The country's east coast is an area vulnerable to earthquakes, and it's unknown if this week's magnitude 7.5 event that was felt throughout the country will trigger another similar or larger earthquake in coming days, says GeoNet and GNS Science seismologist Dr John Ristau.
Hawke's Bay is one of the more seismically active regions in the country because the east coast straddles the boundary of the Australian and Pacific tectonic plates, he said.
"The North Island sits on the Australian plate just off the east coast on the boundary of the Pacific plate which is pushing underneath - a process called subduction.
"The two plates are stuck but every now and then they do a big lurch which creates earthquakes."
When large earthquakes occur on the boundary between the two plates and one subducts underneath the other tsunamis can be caused, such as happened with the 2004 Boxing Day Sumatra earthquake and the 2011 Japanese earthquake and tsunami.
The Kaikoura earthquake was smaller than this and did not displace the seafloor enough to create anything larger than the small 25cm tsunami on the East Cape, he said.
Tsunami risk is measured using seismic and GPS data, and a network of tide gauges, he said, with DART (Deep-ocean Assessment and Reporting of Tsunamis) buoy data also used where possible.
These are used to measure tsunamis in the open ocean, where sea-floor sensors record changes in the water and measure wave height and lengths.
They then send a signal to the buoy that radios to a satellite, which sends the information back to land.
"The only problem with them is that since they are in the open ocean it's difficult to get out and service them, so it's always possible they may not be working."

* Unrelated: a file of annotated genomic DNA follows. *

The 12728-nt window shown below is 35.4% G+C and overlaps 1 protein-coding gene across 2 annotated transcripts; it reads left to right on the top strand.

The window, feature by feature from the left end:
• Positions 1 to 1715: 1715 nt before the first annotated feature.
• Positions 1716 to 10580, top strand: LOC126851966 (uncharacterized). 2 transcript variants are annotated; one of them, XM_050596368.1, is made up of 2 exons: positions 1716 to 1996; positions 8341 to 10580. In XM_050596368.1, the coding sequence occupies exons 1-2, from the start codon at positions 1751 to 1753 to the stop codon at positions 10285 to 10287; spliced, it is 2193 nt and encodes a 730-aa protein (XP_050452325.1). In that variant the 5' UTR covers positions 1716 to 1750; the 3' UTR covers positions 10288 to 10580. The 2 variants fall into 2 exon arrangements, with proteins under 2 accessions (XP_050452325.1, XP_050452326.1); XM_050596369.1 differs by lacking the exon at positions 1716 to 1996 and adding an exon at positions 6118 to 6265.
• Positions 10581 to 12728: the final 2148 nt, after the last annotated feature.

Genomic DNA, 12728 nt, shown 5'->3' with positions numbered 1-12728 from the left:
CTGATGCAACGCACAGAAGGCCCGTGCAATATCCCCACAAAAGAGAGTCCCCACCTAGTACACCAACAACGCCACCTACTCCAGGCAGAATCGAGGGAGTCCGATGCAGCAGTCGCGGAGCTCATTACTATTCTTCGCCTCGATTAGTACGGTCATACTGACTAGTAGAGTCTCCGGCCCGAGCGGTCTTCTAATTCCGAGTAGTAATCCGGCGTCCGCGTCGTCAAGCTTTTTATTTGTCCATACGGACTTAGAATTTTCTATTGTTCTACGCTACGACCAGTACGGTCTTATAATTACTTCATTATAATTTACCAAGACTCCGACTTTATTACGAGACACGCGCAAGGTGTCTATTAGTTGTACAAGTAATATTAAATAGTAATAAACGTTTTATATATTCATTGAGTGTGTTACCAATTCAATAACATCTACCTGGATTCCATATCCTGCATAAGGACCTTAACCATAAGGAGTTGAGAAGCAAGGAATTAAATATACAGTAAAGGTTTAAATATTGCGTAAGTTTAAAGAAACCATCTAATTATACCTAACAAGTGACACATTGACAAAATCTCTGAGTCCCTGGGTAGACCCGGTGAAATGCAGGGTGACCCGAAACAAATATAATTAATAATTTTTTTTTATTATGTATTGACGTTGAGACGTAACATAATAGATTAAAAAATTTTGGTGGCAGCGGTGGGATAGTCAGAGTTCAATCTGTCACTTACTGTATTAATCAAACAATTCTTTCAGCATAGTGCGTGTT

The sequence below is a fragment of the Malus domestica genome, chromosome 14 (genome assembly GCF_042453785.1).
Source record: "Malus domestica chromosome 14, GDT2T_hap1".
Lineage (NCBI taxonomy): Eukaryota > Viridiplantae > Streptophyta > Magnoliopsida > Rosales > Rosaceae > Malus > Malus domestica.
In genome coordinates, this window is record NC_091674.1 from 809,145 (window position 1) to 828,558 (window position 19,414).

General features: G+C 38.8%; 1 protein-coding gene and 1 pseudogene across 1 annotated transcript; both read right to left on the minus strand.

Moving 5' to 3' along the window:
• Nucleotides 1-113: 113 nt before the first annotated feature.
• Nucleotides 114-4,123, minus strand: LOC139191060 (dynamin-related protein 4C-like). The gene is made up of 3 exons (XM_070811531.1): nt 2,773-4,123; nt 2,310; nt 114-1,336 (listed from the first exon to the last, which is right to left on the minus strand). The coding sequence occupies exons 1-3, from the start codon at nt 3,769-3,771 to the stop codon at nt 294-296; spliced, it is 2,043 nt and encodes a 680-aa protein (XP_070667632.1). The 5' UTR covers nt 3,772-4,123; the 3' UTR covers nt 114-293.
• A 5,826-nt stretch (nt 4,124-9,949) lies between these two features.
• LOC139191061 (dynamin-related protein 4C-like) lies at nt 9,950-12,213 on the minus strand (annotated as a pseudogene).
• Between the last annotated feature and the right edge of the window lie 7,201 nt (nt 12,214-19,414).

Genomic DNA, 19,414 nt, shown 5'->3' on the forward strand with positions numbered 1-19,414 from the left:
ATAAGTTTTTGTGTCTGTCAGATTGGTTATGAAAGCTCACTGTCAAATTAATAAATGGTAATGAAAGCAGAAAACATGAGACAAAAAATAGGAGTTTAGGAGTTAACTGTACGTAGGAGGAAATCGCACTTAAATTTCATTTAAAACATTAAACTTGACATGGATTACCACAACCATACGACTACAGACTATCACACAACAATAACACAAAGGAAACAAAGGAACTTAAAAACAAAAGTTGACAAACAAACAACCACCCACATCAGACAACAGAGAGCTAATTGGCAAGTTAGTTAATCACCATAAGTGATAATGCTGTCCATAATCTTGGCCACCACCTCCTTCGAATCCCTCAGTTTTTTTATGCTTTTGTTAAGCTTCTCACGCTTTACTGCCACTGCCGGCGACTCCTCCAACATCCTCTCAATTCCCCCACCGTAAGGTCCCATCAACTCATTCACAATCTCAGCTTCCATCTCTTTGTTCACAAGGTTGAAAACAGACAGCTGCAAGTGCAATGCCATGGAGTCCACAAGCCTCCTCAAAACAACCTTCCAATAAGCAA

He said the United States runs a network of about 30 of these buoys around the Pacific Ocean.
Still not possible to predict
This knowledge of how the plates work, however, does not give scientists the means to predict such events, Dr Ristau said.
"We can measure the rate at which stress and strain is building up on the plate boundaries, but there are still two big unknowns.
"One is that we do not know exactly how much stress these faults can hold - we can only make guesses.
"The other is that we do not know where they are at right now."
For example, he said going back to July 2009 when there was a 7.8 magnitude earthquake in Fiordland, scientists could see it put extra stress on the offshore extension of the alpine fault, raising it by three bars.
"We know the alpine fault can hold 30 bars before it goes, but what we don't know is what the original level was."
If it was at 26 it could have moved to 29, but there was no way to find out what that original level was.
"It's a big question."
A common refrain when earthquakes occur is to speculate that such events are easing pressure - in a sense staving off "the big one".
This was a myth, said Dr Ristau.
"The way the magnitude scale works, it is logarithmic not linear.
"When you go up a magnitude unit the amount of energy released, the size of the earthquake, increases 32 times."
As such a M 4 is 32 times more powerful than a M 3, a M 5 is 32 times as powerful as an M 4, and so on.
A M 8 would be 32x32 (1024) times more powerful than a M 6.
"A magnitude 6 would not relieve things to avoid an 8 as it would take 1000 magnitude 6 earthquakes to even equal an 8," he said.
As for the Kaikoura earthquake triggering a similar size or larger earthquake, that was an unknown, only the probabilities could be calculated.
"Our aftershock forecasts based on the revised magnitude of 7.8 that were released on Thursday had the probability of a magnitude 7 or more earthquake of 3 per cent in the following 24 hours, 14 per cent in the following 7 days, and 27 per cent in the following 30 days.
"We consider it extremely unlikely [less than 1 per cent] that the Kaikoura earthquake will trigger a larger earthquake of greater than M 8 in the next 30 days."